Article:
Weighted Dips with Dorsiflexion Barbell Loading

Weighted Dips with Dorsiflexion Barbell Loading

Dr. Joel Seedman

When it comes to leg position during dips and pullups, the same rules apply to both.  In fact you really only have one of two options when it comes to maximizing mechanics for dips and pullups.  Either keep the legs perfectly straight and dorsiflex the toes or use the knee flexion method by bending the legs in back of you to a perfect 90 degree angle without crossing them. 

Anything but these two positions promotes lethargic lower body activation and poor spinal rigidity which has a negative impact throughout the kinetic chain not to mention decreased force production.  And yes that means no crossing of the legs and no dangling the feet like a limp fish both of which are very common.  Fortunately both the dorsiflexion and knee flexion methods are highly conducive for implementing weighted dips as doing so not only provides a unique way to overload the movement but it actually serves to enhance body mechanics, improve shoulder health, and eliminate cheating.


In order to perform a proper dip it's essential that the lifter create a hollowed core and hip hinge position throughout.  This helps place the shoulders in the optimal bent-over position for a more centrated and packed glenohumeral joint.  In other words it decreases internal rotation and increases external rotation of the shoulders both of which are ideal particularly during eccentric loading.  Another cue is “think bent over row” (which tends to be a healthy shoulder position”, instead of “upright row” (which tends to be a hazardous shoulder position).

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Although dips can be performed with a bent-leg position it tends to be easier to master with the straight leg dorsiflexed position.  That's because this combination is more conducive for flexing at the hips, which means stretching the glutes and hamstrings.   In other words you’ll achieve a better hip hinge position through elongation of the posterior chain as well as a more hollowed core position.  In addition dorsiflexion creates greater stretch across the hamstrings and glutes thereby emphasizing the hip hinge even further. Although the dorsiflexion dip can be performed with kettlebells and dumbbells, there are several benefits of using a barbell. First, there is literally no room for cheating, excessive momentum, twisting, or body shifting.  Similar to the barbell dorsiflexion pull-up variation, any deviations in form or technical breakdown and the bar will tilt or fall off the feet.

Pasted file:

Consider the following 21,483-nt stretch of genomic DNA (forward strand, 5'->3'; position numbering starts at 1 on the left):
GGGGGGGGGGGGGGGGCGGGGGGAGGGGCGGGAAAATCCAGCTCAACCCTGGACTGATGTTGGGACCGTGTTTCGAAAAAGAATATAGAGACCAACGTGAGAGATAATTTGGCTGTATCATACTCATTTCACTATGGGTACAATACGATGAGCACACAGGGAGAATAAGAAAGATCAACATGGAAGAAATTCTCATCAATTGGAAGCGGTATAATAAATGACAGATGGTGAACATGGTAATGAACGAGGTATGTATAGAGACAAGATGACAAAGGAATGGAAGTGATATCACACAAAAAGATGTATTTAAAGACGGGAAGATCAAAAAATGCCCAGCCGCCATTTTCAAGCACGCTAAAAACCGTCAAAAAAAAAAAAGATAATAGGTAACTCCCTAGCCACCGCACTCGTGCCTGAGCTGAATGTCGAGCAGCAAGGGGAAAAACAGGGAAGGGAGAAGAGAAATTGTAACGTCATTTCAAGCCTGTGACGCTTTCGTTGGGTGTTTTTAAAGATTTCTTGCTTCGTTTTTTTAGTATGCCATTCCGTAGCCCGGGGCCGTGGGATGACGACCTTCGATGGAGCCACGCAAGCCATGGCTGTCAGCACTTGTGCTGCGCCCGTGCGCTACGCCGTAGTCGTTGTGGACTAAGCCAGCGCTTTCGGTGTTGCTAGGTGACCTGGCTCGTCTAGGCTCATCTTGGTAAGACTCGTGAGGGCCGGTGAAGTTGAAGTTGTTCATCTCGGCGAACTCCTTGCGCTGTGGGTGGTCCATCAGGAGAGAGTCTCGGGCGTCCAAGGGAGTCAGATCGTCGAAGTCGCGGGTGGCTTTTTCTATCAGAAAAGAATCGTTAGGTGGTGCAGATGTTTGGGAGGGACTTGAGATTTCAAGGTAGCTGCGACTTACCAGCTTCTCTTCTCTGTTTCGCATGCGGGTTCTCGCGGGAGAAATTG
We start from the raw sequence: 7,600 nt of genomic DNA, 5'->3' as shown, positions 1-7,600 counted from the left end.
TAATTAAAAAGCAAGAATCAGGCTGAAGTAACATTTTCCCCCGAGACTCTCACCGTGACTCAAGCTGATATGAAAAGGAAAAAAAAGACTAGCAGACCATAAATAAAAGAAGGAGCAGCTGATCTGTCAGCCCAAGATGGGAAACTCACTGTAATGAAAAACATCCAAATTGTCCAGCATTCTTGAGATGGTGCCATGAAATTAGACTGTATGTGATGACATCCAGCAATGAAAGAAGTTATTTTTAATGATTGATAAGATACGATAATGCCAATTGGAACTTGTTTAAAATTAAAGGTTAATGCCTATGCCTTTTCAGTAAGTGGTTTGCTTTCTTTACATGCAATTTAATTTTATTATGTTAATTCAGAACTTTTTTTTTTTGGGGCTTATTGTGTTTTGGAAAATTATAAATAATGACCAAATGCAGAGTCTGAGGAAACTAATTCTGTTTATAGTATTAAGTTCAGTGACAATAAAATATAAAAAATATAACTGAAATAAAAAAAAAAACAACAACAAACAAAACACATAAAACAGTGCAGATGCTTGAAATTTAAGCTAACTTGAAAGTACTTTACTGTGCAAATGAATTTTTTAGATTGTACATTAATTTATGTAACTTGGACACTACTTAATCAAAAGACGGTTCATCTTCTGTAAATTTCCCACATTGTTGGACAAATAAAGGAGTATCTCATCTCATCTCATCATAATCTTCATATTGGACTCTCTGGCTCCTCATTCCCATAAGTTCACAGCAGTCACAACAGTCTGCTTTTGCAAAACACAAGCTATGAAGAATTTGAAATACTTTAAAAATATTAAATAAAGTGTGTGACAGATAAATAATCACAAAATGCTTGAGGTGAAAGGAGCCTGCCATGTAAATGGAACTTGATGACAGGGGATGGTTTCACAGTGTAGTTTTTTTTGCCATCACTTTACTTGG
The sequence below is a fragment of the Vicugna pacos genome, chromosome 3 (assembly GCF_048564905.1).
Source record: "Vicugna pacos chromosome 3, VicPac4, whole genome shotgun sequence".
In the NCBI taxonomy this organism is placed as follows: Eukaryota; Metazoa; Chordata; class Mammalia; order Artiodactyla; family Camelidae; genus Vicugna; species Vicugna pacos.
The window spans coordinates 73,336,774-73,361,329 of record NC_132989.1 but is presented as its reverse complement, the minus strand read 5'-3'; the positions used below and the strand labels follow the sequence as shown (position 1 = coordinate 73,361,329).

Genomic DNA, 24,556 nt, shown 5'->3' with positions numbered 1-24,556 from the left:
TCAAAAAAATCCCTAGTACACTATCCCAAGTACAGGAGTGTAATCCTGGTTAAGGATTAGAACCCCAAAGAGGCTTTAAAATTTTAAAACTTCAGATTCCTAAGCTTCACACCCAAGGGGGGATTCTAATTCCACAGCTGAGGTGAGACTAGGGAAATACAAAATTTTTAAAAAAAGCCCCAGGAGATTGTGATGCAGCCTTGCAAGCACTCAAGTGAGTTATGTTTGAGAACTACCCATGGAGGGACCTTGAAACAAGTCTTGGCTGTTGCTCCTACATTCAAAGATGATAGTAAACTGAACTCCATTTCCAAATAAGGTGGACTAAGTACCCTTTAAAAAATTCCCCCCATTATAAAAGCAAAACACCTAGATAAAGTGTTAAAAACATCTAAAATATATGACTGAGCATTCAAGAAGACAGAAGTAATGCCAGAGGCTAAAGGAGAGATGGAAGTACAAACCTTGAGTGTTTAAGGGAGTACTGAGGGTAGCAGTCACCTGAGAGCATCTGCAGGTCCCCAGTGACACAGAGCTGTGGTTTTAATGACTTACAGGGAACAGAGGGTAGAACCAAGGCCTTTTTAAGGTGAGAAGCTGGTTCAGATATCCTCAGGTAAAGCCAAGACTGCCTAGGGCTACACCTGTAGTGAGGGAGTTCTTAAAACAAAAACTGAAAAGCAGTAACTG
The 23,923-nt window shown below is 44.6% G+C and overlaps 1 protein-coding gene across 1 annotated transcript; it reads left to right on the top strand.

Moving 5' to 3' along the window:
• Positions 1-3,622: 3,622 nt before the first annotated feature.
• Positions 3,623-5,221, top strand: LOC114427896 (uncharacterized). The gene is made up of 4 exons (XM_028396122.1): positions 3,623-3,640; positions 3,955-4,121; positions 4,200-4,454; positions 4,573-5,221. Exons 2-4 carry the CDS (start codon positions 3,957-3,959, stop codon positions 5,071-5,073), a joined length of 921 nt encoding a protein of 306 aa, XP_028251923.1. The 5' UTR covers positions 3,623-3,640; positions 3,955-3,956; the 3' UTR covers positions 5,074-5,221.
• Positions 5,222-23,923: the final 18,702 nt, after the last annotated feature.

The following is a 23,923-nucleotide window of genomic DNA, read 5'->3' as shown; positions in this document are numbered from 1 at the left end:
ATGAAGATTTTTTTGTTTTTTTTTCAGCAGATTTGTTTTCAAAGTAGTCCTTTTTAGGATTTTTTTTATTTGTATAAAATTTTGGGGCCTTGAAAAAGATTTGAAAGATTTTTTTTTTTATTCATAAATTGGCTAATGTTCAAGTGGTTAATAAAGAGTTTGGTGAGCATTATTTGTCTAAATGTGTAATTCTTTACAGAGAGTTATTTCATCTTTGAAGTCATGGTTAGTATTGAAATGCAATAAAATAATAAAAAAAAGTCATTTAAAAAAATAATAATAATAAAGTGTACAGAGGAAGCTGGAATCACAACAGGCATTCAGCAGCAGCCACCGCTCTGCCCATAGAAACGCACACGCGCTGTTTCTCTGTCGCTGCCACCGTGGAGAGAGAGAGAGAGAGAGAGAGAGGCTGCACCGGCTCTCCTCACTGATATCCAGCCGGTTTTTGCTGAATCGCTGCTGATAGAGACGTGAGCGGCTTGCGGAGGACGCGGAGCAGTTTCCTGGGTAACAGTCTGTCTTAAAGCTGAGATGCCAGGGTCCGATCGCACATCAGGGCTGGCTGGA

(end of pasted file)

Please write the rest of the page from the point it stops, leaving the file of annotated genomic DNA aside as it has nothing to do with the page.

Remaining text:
Second, if the individual aggressively dorsiflexes the feet and curls the toes upward, the bar will sit quite naturally on the top of the foot.  As a result, the stimulus to the feet, toes, and ankles is very intense yet highly effective for eliminating dysfunction in the lower leg and ankle complex.  This also helps to lock the dip mechanics in as foot and ankle activation produces improved spinal rigidity and postural alignment. 

That’s because activating the feet and ankles increases tightness and stability throughout the entire body through a neurophysiological phenomenon known as "concurrent activation potentiation." This is just a fancy term describing a state where every muscle in the body from head to toe is activated so fiercely that neural drive is increased to the primary muscles, thereby enhancing force production. In addition, this technique eliminates energy leaks as there's no weak link in the body.  You'll also experience increased core activation which further helps dial in the movement


Lastly and most importantly the barbell variation is the single most effective diagnostic tool for assessing how symmetrical your dip technique is.  If you tilt your hips, shoulders, or core to one side, push more with one arm, or initiate the dip by favoring one side of your body, the barbell will immediately begin to tilt uncontrollably.  Even the slightest asymmetrical pressing technique will produce a significant teeter-totter effect immediately exposing and magnifying dysfunctional dip mechanics.  Learn to keep the bar completely parallel to the floor with no signs of wavering and watch your body symmetry and postural alignment improve immensely not only on dips but on most upper body movements.

Read more about proper dip form HERE